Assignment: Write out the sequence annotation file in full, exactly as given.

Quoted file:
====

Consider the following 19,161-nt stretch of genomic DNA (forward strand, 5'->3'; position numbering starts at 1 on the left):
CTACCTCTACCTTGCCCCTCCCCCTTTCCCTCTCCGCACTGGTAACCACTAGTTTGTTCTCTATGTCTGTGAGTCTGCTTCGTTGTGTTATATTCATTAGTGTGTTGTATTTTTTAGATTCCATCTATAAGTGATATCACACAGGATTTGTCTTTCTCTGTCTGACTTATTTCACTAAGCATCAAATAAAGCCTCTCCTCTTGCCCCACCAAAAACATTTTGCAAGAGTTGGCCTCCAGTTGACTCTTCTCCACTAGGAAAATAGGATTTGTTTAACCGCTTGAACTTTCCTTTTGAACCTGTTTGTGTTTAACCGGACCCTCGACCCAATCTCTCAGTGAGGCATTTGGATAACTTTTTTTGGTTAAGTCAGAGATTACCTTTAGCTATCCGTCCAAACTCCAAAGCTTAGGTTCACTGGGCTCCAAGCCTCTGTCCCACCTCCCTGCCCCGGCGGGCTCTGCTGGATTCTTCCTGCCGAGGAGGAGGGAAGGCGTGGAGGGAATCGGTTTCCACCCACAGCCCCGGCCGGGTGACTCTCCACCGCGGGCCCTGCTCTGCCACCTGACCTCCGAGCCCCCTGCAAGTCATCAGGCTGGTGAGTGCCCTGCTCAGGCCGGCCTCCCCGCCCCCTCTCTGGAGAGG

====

Consider the following 19,161-nt stretch of genomic DNA (forward strand, 5'->3'; position numbering starts at 1 on the left):
CTACCTCTACCTTGCCCCTCCCCCTTTCCCTCTCCGCACTGGTAACCACTAGTTTGTTCTCTATGTCTGTGAGTCTGCTTCGTTGTGTTATATTCATTAGTGTGTTGTATTTTTTAGATTCCATCTATAAGTGATATCACACAGGATTTGTCTTTCTCTGTCTGACTTATTTCACTAAGCATCAAATAAAGCCTCTCCTCTTGCCCCACCAAAAACATTTTGCAAGAGTTGGCCTCCAGTTGACTCTTCTCCACTAGGAAAATAGGATTTGTTTAACCGCTTGAACTTTCCTTTTGAACCTGTTTGTGTTTAACCGGACCCTCGACCCAATCTCTCAGTGAGGCATTTGGATAACTTTTTTTGGTTAAGTCAGAGATTACCTTTAGCTATCCGTCCAAACTCCAAAGCTTAGGTTCACTGGGCTCCAAGCCTCTGTCCCACCTCCCTGCCCCGGCGGGCTCTGCTGGATTCTTCCTGCCGAGGAGGAGGGAAGGCGTGGAGGGAATCGGTTTCCACCCACAGCCCCGGCCGGGTGACTCTCCACCGCGGGCCCTGCTCTGCCACCTGACCTCCGAGCCCCCTGCAAGTCATCAGGCTGGTGAGTGCCCTGCTCAGGCCGGCCTCCCCGCCCCCTCTCTGGAGAGG